Emory Report
July 9, 2007
Volume 59, Number 34

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July 9, 2007
Technology notes for Teaching, learning, community

Alan Cattier is the director of AAIT’s Academic Technology Services.

For those of us who work in Academic Computing, summer acts as prelude to fall. As prelude, it offers the opportunity to introduce services and themes to the Emory community while sounding out how they will be received in September, as the school year more traditionally starts. This summer is no different as a number of upgrades and training workshops signal future direction for our next academic year.

First and foremost, Emory’s online course management system, BlackBoard, has been upgraded to an enterprise worthy infrastructure that introduces the potential for new and expanded functionality. Perhaps more than any other application, BlackBoard witnessed explosive growth over the course of 2006–07, moving from roughly 100,000 hits a day to nearly 30,000 hits per hour at peak usage. Many of the service disruptions that occurred last year were due to the lack of available computing resources to meet the spikes in demand, resulting in slow performance and, occasionally, failed connections and server outages.

Since the upgrade, what are some of the new capabilities that are available beyond substantially improved robustness? Discussion forums have been completely redesigned, providing subscription options to keep students connected to ongoing discussions; new moderator settings allow for more distributed discussion management for small groups; and the grade book has options for import and export of single tests as well as full customizability of test feedback. In addition, AAIT has been testing a module that will introduce the option of blogs and wikis within BlackBoard courses and these services should be available in the fall to instructors who request them.

If BlackBoard is the Web-based environment where faculty and students go for course resources, LearnLink is the place where faculty and students go for quick text-based discussions and to connect up with their online community. LearnLink looks different, as well, for those who have checked in over the summer. LearnLink’s new client offers a substantial redesign of the user interface of the desktop, with larger, more navigable icons as well as new functionality to support small teamwork in “Workspaces.” In order to bridge a connection to the Web environment, there is now a bookmarks manager to allow transparent surfing to designated Web sites from within the LearnLink client. Information on the new client is available at www.learnlink.emory.edu/guides/.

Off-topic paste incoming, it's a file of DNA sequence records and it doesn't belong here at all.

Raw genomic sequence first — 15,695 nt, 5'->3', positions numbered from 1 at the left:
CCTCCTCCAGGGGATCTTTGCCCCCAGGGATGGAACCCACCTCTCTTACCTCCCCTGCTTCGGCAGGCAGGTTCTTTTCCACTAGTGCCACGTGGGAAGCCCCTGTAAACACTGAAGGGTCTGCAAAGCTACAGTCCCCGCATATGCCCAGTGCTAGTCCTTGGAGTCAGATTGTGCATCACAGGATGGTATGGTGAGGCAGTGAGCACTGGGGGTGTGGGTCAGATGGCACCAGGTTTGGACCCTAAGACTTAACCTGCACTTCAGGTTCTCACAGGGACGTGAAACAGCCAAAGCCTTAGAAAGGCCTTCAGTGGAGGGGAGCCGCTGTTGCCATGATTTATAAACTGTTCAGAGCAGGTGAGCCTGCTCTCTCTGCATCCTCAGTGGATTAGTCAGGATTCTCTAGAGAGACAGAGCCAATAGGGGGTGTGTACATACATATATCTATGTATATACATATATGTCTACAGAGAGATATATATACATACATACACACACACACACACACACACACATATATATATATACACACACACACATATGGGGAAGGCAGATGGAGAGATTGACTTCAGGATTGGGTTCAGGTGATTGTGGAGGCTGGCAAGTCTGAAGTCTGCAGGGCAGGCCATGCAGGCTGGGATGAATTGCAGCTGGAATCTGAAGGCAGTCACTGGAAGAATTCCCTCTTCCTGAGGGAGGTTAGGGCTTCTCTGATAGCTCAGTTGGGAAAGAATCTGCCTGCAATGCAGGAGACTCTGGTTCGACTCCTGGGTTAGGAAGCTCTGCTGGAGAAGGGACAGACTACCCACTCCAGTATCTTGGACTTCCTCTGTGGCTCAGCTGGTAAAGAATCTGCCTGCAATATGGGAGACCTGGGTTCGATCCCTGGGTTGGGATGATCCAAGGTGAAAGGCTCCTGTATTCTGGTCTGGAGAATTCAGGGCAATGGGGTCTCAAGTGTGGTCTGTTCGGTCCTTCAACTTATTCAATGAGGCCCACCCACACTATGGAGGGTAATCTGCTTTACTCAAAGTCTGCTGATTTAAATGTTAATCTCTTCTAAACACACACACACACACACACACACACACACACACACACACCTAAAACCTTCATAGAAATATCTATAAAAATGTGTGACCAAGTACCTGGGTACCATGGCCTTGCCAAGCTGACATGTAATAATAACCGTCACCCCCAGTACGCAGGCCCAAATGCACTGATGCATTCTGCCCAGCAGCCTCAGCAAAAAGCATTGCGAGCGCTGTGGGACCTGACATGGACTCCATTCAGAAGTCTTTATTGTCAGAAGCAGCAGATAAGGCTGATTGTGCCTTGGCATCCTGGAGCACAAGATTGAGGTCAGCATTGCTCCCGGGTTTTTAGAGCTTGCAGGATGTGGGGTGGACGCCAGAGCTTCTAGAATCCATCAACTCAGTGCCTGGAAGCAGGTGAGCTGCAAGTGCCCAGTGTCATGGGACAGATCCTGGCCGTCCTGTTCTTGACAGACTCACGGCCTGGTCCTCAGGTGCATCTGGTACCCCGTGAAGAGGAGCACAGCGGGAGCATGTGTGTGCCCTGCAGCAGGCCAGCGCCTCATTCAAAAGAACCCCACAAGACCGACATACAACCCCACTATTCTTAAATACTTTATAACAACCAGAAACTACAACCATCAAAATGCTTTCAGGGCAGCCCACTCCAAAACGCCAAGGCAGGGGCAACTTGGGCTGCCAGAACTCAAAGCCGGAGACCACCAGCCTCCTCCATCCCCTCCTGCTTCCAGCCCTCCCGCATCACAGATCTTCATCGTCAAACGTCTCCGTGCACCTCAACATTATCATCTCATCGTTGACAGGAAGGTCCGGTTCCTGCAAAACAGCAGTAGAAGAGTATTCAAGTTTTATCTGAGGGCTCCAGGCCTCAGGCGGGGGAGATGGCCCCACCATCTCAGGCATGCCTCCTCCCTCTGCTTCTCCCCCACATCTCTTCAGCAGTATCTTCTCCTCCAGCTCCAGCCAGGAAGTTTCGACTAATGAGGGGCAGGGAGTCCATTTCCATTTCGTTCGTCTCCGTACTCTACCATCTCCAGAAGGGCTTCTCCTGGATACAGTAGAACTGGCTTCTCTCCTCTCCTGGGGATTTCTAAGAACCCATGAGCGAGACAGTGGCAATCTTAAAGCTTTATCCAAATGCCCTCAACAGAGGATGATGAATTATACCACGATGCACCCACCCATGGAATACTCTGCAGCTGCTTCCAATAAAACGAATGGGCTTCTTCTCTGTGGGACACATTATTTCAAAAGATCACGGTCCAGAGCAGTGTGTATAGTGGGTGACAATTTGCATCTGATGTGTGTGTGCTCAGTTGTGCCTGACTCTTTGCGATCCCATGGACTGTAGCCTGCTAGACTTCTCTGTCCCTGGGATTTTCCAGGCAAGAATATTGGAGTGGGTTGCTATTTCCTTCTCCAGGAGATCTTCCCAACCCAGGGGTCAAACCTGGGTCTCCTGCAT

However, not all changes in teaching and learning services this summer are solely focused on the online environment. One major target of AAIT research has been to pilot an approach to recording class lectures. Using special software, faculty who teach using PowerPoint can record their voice in addition to the slides and any annotations made to them. The recorded file can then be available for distribution as an online resource that can be viewed on the Web, within BlackBoard, or on an iPod Video. Depending upon the success of the pilot, this capability might become more readily available on the campus next year.

Training sessions at Emory’s Center for Interactive Teaching focused on two additional topics. First, Personal Response Systems, more commonly known as “clickers,” garnered a great deal of faculty interest as a promising classroom technology. Used to provide immediate feedback in that setting, PRS allows a teacher to ask questions and have students “click” their response. In the exchange, both faculty and students can assess whether the material being covered has been adequately comprehended.

The second set of workshops focused on using podcasts (online, portable audio files, that are streamable or downloadable) and vodcasts (online, portable video files, that are streamable or downloadable) to complement more traditional class materials. On the topic of iPods, the actual location where many of these files end up, the latest student survey indicates that more than 70% of Emory students have Apple’s specific player and an additional 20% have some form of MP3 player. Part of AAIT’s summer testing looks at mechanisms to distribute podcast and vodcast content alongside other class resources.

This past year clearly saw a pivotal shift by faculty and students toward online resources for teaching and learning. This summer, AAIT’s upgrades to the infrastructure and features of Emory’s teaching and learning environment speaks to meeting that shift, while providing a range of tools that can be used both inside the classroom as well as online. As many individuals at Emory return from their research and collaboration around the world, it is increasingly tools like these that tie us together as a community, allowing a reach and a variety of strategies to live and learn globally.